HIV in Costa Rica, How it is Cared For and Prevented

The first patients that the HIV-AIDS Clinic of the Hospital of Puntarenas attended had encountered a complicated situation, where medicine had no solutions and ignorance about the disease, making care difficult. The center’s infectologist, Alfredo Messino, recalls that one of the patients suffered a fall and not even the health personnel dared to treat him.

“At the beginning we tried to encourage the patients but we didn’t really have much to do, what we did was accompany patients until they died, people were afraid of them,” recalls the expert.

Decades later and with HIV classified as a chronic and no longer fatal disease, Messino warns about the need to carry out tests in time to ensure effective treatment. “Being afraid of HIV and hiding is not a solution, it is important to make the diagnosis as quickly as possible since for a patient reaching the final stage it can take up to 10-15 years, avoiding all that wear”, he warns.

Addressing all the variables of the disease is another of the recommended points and in which various areas of the Costa Rican Social Security Fund (CCSS) exchange efforts.

Treatment of all types

The approach to HIV had a radical change with the appearance of antiretrovirals that slow down the progression of the disease. With them, patients can increase their CD4 cells – a fundamental part of the immune system – in a matter of months. It can even reach the condition of “undetectable“, which reduces the burden of an eventual contagion. Hand in hand with treatments, however, goes a social construction around HIV that still continues to generate complications.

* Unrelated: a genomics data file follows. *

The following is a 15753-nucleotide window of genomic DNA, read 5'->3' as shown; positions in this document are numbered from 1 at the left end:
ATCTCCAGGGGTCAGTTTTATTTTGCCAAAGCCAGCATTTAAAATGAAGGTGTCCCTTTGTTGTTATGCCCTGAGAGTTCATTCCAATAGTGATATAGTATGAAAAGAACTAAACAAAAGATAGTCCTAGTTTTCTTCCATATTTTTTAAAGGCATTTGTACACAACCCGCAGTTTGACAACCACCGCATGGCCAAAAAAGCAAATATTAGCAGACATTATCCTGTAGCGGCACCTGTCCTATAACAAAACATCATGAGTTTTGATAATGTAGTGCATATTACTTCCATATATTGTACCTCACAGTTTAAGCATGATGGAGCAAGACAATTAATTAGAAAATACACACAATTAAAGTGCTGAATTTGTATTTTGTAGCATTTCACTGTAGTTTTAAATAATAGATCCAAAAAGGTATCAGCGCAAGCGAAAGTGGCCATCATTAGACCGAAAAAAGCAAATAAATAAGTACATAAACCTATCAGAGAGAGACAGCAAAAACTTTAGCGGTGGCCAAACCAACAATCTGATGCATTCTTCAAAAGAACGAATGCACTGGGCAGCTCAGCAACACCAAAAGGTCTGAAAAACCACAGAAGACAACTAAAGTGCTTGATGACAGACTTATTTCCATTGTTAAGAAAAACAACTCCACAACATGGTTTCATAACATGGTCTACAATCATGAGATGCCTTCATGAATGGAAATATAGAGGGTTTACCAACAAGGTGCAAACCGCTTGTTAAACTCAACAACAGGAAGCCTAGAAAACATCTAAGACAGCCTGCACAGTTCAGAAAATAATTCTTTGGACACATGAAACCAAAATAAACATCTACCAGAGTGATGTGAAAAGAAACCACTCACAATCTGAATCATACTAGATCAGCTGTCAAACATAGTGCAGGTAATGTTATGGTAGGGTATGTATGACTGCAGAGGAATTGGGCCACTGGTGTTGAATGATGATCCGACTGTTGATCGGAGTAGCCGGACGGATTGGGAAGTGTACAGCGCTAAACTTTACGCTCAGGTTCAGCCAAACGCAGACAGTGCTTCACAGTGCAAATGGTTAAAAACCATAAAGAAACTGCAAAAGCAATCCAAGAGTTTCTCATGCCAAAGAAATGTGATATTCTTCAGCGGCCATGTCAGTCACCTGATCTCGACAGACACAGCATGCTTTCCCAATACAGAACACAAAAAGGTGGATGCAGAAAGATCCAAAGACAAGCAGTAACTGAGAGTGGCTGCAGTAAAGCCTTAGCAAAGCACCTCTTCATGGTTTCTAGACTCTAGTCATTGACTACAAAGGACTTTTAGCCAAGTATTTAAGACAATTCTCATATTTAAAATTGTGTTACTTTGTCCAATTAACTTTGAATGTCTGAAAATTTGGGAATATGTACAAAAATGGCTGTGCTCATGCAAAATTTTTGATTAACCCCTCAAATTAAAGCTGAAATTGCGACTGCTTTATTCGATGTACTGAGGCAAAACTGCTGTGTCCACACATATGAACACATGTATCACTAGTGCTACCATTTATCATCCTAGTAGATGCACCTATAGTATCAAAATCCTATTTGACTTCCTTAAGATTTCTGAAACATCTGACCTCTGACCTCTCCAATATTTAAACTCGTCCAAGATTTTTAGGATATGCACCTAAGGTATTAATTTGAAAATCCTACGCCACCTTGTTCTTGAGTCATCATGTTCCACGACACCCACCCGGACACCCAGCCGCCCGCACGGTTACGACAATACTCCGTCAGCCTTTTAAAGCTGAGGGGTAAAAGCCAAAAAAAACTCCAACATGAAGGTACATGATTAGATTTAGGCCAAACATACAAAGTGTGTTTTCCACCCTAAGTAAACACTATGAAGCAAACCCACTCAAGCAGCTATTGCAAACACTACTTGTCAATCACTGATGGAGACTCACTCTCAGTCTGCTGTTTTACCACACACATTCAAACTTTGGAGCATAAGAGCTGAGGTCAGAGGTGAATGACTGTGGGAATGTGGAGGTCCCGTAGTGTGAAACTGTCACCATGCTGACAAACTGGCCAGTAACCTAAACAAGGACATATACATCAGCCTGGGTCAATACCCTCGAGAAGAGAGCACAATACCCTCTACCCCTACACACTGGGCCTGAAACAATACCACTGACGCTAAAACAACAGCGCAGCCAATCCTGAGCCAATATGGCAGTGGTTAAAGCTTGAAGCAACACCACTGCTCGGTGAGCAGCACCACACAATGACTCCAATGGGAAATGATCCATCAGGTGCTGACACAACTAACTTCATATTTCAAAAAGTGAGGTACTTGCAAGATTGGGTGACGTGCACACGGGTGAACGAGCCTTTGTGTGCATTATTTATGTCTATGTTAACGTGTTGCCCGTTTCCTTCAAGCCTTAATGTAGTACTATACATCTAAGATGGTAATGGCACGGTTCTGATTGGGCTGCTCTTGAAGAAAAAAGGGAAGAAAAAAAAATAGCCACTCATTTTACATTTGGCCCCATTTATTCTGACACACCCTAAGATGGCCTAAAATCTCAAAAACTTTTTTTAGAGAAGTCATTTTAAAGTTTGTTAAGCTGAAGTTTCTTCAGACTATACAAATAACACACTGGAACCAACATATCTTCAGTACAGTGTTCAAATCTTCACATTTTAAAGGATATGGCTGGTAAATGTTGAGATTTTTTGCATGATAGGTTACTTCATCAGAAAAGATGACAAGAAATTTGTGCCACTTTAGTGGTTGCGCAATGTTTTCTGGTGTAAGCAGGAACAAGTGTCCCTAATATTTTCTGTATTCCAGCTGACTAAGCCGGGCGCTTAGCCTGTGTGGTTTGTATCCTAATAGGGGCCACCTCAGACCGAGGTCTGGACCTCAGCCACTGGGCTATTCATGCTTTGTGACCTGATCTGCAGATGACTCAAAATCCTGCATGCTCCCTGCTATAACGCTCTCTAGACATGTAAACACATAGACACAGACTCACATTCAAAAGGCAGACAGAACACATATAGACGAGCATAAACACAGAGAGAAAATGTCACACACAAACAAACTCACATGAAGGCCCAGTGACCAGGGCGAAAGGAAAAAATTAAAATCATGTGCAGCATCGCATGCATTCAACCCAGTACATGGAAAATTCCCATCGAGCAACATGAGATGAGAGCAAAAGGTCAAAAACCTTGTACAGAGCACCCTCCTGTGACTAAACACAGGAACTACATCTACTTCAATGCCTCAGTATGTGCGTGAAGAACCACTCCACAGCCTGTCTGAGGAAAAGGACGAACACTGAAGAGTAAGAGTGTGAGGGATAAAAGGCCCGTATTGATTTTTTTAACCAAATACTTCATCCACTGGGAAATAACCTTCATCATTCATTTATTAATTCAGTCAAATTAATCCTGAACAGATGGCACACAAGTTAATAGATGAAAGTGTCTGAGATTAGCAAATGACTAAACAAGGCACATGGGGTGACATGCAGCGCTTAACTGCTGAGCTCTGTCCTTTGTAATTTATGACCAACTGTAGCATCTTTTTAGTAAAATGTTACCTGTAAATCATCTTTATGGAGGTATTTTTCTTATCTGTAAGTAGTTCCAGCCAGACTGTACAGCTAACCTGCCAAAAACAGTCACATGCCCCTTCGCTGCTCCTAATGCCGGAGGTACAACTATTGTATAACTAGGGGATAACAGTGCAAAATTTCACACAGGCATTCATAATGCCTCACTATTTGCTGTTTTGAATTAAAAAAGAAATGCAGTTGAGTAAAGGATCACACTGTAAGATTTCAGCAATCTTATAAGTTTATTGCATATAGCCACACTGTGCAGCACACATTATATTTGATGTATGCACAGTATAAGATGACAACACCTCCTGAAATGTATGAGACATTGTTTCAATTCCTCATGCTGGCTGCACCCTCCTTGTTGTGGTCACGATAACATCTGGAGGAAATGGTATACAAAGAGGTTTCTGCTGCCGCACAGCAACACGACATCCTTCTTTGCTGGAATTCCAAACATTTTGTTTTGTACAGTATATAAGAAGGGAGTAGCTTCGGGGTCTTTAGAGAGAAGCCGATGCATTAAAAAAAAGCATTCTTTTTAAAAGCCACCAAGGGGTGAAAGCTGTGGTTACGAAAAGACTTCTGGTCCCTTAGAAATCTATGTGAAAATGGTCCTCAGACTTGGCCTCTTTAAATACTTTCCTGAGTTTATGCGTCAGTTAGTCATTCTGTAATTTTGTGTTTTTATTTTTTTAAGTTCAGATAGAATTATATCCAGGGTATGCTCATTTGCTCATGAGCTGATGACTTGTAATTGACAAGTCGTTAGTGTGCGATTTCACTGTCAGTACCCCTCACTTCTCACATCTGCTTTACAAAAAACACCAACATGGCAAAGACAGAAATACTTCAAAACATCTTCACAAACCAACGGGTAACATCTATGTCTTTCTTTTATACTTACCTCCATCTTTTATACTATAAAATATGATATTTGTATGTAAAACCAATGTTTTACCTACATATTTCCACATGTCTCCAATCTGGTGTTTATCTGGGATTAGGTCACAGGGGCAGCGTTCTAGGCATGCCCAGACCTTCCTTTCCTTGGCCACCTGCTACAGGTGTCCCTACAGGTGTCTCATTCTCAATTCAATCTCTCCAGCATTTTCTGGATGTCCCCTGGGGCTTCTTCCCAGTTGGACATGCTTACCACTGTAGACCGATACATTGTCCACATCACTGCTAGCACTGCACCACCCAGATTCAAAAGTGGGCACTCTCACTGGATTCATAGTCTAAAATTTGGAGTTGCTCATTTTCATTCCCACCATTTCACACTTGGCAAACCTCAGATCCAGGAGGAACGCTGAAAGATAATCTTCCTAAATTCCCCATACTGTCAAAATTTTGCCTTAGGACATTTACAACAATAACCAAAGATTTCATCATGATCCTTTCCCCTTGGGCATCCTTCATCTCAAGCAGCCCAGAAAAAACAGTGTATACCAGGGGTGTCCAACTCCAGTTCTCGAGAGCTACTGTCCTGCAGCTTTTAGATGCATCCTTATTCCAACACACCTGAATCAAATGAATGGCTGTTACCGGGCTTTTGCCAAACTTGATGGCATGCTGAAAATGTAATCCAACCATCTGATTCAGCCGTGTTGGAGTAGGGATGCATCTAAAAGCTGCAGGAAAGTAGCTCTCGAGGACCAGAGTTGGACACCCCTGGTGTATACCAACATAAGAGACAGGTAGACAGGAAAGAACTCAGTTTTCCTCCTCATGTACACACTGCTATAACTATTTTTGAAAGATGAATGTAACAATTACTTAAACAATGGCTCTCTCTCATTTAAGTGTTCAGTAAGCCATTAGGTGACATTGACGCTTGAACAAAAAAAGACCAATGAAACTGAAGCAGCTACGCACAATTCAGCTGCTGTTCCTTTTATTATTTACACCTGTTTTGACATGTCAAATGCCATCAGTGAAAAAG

Dr. Messino himself details that before explaining the disease and the options to a patient, their emotional condition is essential. Stereotypes are an important obstacle at that point. “You have to break with that past, explain to the patient all the technological achievements and scientific advances that HIV has had and not been socialized in a correct way, so that they lose their fear,” adds clinical psychologist Roberto Gutiérrez from Hospital Calderón Guardia.

Hand in hand with this accompaniment, the nutrition team also enters since the manifestations of HIV are changing. While one group is facing weight loss, another has cholesterol problems or increased cardiovascular risk.

Maripaz Suárez, a professional in the area, indicated that according to the patient there will be adjustments to the needs of protein, fiber or physical activity that will also have to be monitored in their care.

HIV increases 10% a year in Costa Rica

Until 2019, Costa Rica had detected 10,676 cases of HIV, but with a strong increase trend. The coordinator of sexually transmitted diseases (STDs) of the CCSS, Gloria Terwes, warns that the average is a 10% to 12% annual increase. Along with HIV, Terwes warns, other highly prevalent STDs such as syphilis are growing.

Although the disease is widely affected, the incidence in men is still the majority. It also highlights a high detection in the group of 20 to 29 years. “We continue to have high numbers, our prevalence is positioned in men but we cannot ignore that women can be infected,” said Terwes.

Against this background, it was insisted that in the case of being sexually active, the approach to the tests is essential. These are free and are enabled throughout the country. The use of condoms also stands out as a determining barrier to combat the virus, which is also accompanied by more education to try to change the national statistics.

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